The Republican Party has earned such a reputation for stubbornness that the kind of extralegal presidential powers George W. Bush used to handle terrorists are now popping up in discussions of Barack Obama's budget negotiations with Congress. But Republicans have not decided to block all things forever. "No" has its limits.
To give a sense of just how stuck Washington is these days, on Friday a White House reporter asked President Obama why he didn't just kidnap Mitch McConnell and John Boehner: "Couldn't you just have them down here and refuse to let them leave the room until you have a deal?" Obama shrugged, "I am not a dictator… I can't have Secret Service block the doorway, right?"
But not all crises are manufactured equally. In a series of statements, Republicans have made clear that not all budget deadlines will be turned into crises. Already, they've reconsidered several showdowns with Obama they were previously salivating over. So, the Secret Service still might not be needed to make a deal.
Bush tax cuts: Fight (in December), Cave (in January). During the fiscal cliff negotiations, House Republicans initially wanted to fight over the expiration of the Bush tax cuts. McConnell and Joe Biden eventually cut a deal to make them permanent for people making less than $400,000 a year.
Debt Limit I: Cave. In early January, Republicans wanted another fight over the debt ceiling ("We Republicans need to be willing to tolerate a temporary, partial government shutdown," Pennsylvania Sen. Pat Toomey said. "We absolutely have to have this fight over the debt limit.") By late January they decided that was a political loser and temporarily suspended the debt ceiling.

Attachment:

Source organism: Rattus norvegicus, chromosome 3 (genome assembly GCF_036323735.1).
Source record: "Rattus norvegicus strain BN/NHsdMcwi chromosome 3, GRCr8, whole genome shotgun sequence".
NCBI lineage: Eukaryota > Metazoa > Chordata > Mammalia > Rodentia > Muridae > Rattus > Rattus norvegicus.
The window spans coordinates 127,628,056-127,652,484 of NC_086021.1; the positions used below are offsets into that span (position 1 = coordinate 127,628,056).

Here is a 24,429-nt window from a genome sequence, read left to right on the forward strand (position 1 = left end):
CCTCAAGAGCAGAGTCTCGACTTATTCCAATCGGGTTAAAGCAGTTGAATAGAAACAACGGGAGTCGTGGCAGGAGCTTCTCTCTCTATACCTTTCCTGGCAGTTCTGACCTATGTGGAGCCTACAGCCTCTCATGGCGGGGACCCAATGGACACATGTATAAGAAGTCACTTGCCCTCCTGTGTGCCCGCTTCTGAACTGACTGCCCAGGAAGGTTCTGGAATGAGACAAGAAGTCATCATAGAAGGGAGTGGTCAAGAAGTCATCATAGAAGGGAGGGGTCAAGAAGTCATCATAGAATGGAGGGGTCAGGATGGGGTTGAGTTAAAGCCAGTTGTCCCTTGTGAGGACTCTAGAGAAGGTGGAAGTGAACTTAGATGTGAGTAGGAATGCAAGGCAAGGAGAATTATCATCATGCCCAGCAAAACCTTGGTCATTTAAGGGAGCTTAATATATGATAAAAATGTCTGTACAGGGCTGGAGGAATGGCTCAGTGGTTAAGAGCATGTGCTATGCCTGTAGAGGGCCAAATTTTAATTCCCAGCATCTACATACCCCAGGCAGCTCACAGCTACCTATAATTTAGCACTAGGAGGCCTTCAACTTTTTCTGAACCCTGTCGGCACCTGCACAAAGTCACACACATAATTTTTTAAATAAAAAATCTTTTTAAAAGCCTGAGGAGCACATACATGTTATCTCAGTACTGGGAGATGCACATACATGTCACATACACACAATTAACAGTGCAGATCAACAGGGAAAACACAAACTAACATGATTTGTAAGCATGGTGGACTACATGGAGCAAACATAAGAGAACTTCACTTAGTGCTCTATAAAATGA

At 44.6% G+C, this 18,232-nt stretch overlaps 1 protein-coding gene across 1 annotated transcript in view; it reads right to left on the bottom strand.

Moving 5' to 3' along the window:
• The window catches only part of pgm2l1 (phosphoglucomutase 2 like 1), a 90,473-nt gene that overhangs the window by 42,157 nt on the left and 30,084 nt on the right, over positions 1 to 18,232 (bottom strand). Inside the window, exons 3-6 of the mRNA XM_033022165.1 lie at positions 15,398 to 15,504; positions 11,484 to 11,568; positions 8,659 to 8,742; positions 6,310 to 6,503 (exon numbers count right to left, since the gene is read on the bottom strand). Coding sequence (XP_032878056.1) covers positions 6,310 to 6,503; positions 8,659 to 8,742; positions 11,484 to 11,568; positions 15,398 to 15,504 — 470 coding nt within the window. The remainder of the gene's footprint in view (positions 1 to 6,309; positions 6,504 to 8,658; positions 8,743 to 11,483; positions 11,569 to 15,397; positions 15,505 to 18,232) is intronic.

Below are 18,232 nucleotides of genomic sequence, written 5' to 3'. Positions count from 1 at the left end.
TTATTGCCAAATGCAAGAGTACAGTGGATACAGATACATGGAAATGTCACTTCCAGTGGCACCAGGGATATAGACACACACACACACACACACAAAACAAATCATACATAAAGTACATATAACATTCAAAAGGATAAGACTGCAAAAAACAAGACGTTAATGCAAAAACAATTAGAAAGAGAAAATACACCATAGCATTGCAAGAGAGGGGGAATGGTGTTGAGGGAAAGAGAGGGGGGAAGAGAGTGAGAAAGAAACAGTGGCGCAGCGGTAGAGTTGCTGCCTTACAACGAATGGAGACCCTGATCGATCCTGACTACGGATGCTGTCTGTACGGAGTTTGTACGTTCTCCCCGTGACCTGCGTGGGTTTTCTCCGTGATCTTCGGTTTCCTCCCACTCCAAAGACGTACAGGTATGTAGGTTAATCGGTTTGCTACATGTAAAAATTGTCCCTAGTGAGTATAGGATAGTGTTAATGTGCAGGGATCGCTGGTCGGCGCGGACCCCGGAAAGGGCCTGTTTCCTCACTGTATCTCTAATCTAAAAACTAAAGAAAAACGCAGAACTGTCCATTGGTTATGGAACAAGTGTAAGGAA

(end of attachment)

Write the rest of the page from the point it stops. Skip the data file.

Sequester: Fight. In early January, Boehner told The Wall Street Journal that the sequester was "as much leverage as we're going to get." Obama was counting on defense hawks to try to stop the automatic spending cuts that went into effect Friday night, but they weren't strong enough within the GOP. "I got that in my back pocket," Boehner said. The House will vote Thursday to give the Defense Department more flexibility to deal with the spending cuts.
Government shutdown: Fight (in January), Cave (now). The GOP will not go Full Newt at the end of the month, when government funding runs out, even though Gingrich himself endorsed it. When asked in January why the GOP would threaten a shutdown when it already had bad poll numbers, Rep. Paul Ryan responded, "We don’t have much to lose, do we?" Texas Sen. John Cornyn wrote at the time, "It may be necessary to partially shut down the government in order to secure the long-term fiscal well being of our country..." But now the GOP thinks that's a bad idea. The House will vote Thursday to keep the government funded through September 30, The Washington Post reports. "The president this morning agreed that we should not have any talk of a government shutdown," Boehner said Sunday on Meet the Press.
Debt Limit II: Fight. Paul Ryan told The Washington Post's Ruth Marcus that the GOP will fight for spending cuts in exchange for a raise in the debt ceiling this summer. While the debt limit was seen as a political loser earlier, it's "Not this time," Ryan said. Boehner said he remains committed to getting spending cuts equal to the amount that the debt ceiling is raised, which is ultimately unsustainable, even if Obama were to sign Ryan's budget into law. Will that math cause the GOP reconsider this final showdown? It's too soon to tell.